Fortunately, there is a great reservoir of tolerance in North America that has prevented intra-Christian and inter-religious friction from degenerating into widespread violence. However, there are a few trends that may cause the religious climate to change in the future:

bulletReligious diversity in North America is increasing.
bulletFear of terrorism is playing an increasing role in the lives of many North Americans. Many adults associate terrorists with the religion of Islam.
bulletThe percentage of persons who identify themselves as Christian, currently about 75%, is dropping almost one percentage point per year. That is not much of an impact over a single year. But it represents almost ten percent a decade!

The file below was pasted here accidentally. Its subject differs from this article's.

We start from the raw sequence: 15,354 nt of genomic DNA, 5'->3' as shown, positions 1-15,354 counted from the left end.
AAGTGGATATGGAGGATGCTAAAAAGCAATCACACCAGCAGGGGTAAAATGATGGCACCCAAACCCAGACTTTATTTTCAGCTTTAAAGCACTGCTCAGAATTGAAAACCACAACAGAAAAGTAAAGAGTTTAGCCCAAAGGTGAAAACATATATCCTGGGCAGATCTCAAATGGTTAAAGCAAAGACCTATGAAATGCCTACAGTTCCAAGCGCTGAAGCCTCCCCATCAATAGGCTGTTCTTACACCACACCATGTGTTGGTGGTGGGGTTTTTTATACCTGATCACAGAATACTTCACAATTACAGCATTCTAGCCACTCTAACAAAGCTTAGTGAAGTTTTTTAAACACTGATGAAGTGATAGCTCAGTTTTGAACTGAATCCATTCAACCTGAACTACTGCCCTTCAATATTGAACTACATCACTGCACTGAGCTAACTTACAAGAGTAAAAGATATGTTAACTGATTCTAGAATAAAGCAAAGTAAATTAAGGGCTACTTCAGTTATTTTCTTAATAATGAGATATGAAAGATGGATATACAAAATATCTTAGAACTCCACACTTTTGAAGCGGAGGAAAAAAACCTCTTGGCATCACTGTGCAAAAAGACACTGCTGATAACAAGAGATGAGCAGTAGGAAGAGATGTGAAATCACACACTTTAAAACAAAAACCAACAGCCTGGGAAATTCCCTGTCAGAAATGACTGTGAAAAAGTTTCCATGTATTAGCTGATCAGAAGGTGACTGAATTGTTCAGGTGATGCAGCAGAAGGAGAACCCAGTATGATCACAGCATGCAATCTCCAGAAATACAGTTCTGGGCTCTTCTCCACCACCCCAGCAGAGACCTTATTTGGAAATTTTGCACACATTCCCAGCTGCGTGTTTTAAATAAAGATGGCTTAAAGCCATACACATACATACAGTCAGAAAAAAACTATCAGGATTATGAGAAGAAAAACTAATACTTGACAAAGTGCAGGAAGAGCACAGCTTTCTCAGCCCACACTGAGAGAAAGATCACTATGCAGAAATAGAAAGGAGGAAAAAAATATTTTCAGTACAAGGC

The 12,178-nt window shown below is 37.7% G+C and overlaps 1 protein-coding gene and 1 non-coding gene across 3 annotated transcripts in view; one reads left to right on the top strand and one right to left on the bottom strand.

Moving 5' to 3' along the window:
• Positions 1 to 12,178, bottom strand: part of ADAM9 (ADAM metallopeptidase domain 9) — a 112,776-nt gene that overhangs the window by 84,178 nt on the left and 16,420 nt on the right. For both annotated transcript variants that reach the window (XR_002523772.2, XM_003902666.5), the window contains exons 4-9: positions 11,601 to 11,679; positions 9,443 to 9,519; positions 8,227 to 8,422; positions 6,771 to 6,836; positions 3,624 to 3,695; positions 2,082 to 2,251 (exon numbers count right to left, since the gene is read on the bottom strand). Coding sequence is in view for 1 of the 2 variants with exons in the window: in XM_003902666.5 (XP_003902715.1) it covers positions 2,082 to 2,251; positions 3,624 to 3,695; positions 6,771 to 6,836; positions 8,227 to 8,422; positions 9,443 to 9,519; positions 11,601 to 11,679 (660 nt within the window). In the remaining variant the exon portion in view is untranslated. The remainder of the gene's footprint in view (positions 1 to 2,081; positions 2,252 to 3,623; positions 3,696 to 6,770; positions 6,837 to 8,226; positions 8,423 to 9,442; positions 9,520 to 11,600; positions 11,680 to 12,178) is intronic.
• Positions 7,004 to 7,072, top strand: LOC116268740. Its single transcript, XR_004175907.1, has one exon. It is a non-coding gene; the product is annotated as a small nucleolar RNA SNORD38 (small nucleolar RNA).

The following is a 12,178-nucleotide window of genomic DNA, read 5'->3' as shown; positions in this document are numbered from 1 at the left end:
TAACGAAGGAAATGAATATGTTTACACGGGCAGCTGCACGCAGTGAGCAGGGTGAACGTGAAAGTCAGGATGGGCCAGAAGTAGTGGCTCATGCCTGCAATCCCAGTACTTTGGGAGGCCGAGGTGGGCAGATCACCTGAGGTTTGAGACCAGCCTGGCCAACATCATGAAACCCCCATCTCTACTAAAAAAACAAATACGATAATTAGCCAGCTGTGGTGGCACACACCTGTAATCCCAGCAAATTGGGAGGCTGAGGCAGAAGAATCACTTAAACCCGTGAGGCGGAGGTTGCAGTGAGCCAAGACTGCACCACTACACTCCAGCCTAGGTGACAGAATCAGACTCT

bulletThe percentage of "NOTAS" (none of the above; those who do not identify themselves as affiliates of any religious group, is increasing).
bulletThe beliefs of Americans are becoming polarized along geographical lines, with the South retaining its conservative Christian identification, while much of the North East becomes secular and religiously liberal, while the West becomes increasingly eclectic and experimental.

We may be in for some tough times ahead.

Reaction of visitors at our web site to our inclusive definition: